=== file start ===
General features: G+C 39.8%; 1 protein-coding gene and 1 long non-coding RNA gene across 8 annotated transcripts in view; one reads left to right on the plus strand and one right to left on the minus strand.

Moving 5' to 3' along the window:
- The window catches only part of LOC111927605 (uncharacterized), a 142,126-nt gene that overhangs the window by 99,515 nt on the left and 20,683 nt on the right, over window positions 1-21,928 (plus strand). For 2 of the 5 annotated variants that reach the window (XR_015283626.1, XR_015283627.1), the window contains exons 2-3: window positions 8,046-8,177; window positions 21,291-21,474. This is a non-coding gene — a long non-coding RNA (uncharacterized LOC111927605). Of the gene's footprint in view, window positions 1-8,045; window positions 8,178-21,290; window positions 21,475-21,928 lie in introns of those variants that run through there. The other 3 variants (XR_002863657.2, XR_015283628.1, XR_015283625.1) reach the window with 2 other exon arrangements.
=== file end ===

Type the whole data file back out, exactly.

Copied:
General features: G+C 39.8%; 1 protein-coding gene and 1 long non-coding RNA gene across 8 annotated transcripts in view; one reads left to right on the plus strand and one right to left on the minus strand.

Moving 5' to 3' along the window:
- The window catches only part of LOC111927605 (uncharacterized), a 142,126-nt gene that overhangs the window by 99,515 nt on the left and 20,683 nt on the right, over window positions 1-21,928 (plus strand). For 2 of the 5 annotated variants that reach the window (XR_015283626.1, XR_015283627.1), the window contains exons 2-3: window positions 8,046-8,177; window positions 21,291-21,474. This is a non-coding gene — a long non-coding RNA (uncharacterized LOC111927605). Of the gene's footprint in view, window positions 1-8,045; window positions 8,178-21,290; window positions 21,475-21,928 lie in introns of those variants that run through there. The other 3 variants (XR_002863657.2, XR_015283628.1, XR_015283625.1) reach the window with 2 other exon arrangements.